US Dollar, Japanese Yen Turn to OECD Outlook as Trade War Rages
US Dollar, Japanese Yen, OECD Outlook, US-China Trade War – TALKING POINTS
- Japanese Yen, US Dollar may gain if OECD outlook undermines market confidence
- Trade war peril may add to market panic and boost demand for haven-linked assets
- What were highlights from FOMC minutes, are officials worried about a recession?
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The US Dollar and Japanese Yen may rise against their major counterparts if the OECD economic outlook spooks markets, putting premium on haven-linked assets and a discount on their riskier counterparts. Shaky US-China trade talks may amplify the Yen and Greenback’s rise especially after the US Senate unanimously passed a controversial bill in support of the Hong Kong protesters. Now, traders are waiting for China’s reply.
OECD Outlook: More Doom and Gloom or Scope for Hope?
The OECD’s bi-annual economic outlook already carried gloomy overtones when the first issue was published in May and the upcoming one will likely magnify concerns about global growth and financial stability. Much like the IMF and World Bank’s analyses, the OECD’s report will likely stress the negative impact of the US-China trade war with an underlying urgency to reduce tensions before it potentially triggers a financial shock.
“More than 50% of the non-financial corporations’ debt being issued is only one level above the limit of investment grade and could easily migrate below investment grade in the face of a systemic shock” - OECD.
The last report stressed a need to return to a “transparent, predictable and rules-based trade” framework as a way to boost growth and cross-border investment. The uncertainty from US-Sino economic conflict has not only disrupted cross-border supply chains but also stifled job creation. It is no surprise that central banks in both developed and frontier economies have embarked on easing cycles to counter disinflationary pressure.
US-China Trade War
While US-China trade tensions temporarily cooled for a month or so and helped restore faith in the fundamental outlook as well as buoy sentiment, the recent fallout between the two may undermine the market’s optimism. Now, markets are doubting whether Beijing and Washington can secure “phase 1” in their multi-sequential trade accord before year-end.
S&P 500 chart created using TradingView
FOMC Minutes: Key Takeaways
The Fed has also been keeping a close eye on the US-China trade war as the economic conflicted has pushed the manufacturing sector into an “industrial recession” to quote Fed Chairman Jerome Powell. The FOMC minutes from the October meeting revealed that officials are expressing concern that inflation expectations could fall further amid “elevated” downside risks.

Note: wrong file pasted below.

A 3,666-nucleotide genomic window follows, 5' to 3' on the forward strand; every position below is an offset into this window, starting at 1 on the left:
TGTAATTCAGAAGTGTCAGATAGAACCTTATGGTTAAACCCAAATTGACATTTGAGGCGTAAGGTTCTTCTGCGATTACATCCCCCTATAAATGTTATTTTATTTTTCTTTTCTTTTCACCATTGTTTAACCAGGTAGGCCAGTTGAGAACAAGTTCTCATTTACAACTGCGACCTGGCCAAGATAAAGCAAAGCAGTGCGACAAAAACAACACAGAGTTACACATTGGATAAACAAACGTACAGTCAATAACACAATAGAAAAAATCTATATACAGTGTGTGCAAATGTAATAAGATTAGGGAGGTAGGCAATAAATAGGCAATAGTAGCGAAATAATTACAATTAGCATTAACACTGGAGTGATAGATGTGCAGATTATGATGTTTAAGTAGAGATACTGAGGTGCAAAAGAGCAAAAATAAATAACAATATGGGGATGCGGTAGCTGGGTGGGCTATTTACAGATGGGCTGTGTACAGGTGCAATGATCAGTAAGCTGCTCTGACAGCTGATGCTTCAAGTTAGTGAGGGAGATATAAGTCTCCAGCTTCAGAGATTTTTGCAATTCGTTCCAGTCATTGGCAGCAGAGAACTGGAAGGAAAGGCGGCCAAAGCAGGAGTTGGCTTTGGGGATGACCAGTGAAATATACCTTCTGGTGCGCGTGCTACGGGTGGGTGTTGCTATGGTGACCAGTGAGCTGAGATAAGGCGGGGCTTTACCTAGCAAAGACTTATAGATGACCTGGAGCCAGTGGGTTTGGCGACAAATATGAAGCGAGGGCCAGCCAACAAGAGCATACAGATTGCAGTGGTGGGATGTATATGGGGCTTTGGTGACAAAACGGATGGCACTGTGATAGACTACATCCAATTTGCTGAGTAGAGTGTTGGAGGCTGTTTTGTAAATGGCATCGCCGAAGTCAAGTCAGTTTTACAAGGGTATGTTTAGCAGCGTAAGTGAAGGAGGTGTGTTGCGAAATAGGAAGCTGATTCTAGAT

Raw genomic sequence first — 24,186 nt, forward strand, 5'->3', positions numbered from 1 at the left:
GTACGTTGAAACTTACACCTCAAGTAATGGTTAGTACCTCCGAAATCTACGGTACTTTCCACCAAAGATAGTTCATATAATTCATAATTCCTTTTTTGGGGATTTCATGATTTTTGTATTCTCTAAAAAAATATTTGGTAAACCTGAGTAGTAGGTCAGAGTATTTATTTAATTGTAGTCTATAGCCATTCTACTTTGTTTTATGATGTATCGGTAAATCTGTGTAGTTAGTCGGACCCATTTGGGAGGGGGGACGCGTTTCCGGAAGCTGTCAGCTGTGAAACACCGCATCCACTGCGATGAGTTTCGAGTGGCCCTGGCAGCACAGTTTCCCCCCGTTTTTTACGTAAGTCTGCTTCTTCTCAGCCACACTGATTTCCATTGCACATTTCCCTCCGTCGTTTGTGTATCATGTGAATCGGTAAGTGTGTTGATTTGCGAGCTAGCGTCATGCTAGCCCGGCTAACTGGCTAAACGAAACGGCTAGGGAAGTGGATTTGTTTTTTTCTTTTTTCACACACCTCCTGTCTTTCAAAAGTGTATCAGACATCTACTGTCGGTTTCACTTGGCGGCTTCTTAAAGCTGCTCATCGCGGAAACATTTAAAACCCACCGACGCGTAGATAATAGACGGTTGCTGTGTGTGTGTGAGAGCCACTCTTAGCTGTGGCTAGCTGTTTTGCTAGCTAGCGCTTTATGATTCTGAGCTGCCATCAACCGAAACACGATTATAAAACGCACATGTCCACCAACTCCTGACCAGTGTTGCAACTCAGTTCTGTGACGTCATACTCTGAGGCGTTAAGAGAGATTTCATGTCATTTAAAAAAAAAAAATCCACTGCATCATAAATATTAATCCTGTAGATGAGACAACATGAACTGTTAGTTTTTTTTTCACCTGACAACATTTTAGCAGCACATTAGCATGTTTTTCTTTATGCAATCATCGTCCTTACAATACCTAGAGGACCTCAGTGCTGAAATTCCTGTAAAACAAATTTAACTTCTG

The US Dollar ended the day modestly higher against its major counterparts despite a rise in rate cut expectations for 2020. Coupled with souring sentiment from recent trade war developments, the Greenback’s rise may have been more the result of increased demand for haven-linked assets than expectations of future hikes. Overnight index swaps are currently pricing in a better-than-even chance of a cut as soon as March.
Difference Between December and January 2020 Federal Funds Futures Indicating Markets are Pricing in Additional Liquidity Provisions
Federal funds futures chart created using TradingView
Leveraged Debt: is the Financial System at Risk?
While some FOMC policymakers did see a decreased likelihood of a recession, there was yet another alarming message sent out about rising corporate debt. In the IMF’s bi-annual Global Financial Stability Report, analysts warned that approximately 40 percent of corporate debt in major economies could be at risk of default in the case of a global downturn.
In other words, borrowers with $19 trillion worth of debt may suddenly become delinquent. This exceeds the levels reached during the financial crash. An environment of low rates has led yield-starved investors to take on greater risk, exposing themselves to precarious financial instruments. The rapid issuance of covenant lite loans that are being converted in collaterilzied loan obligations is giving policymakers a nauseous memory.
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--- Written by Dimitri Zabelin, Jr Currency Analyst for DailyFX.com
To contact Dimitri, use the comments section below or @ZabelinDimitrion Twitter
DailyFX provides forex news and technical analysis on the trends that influence the global currency markets.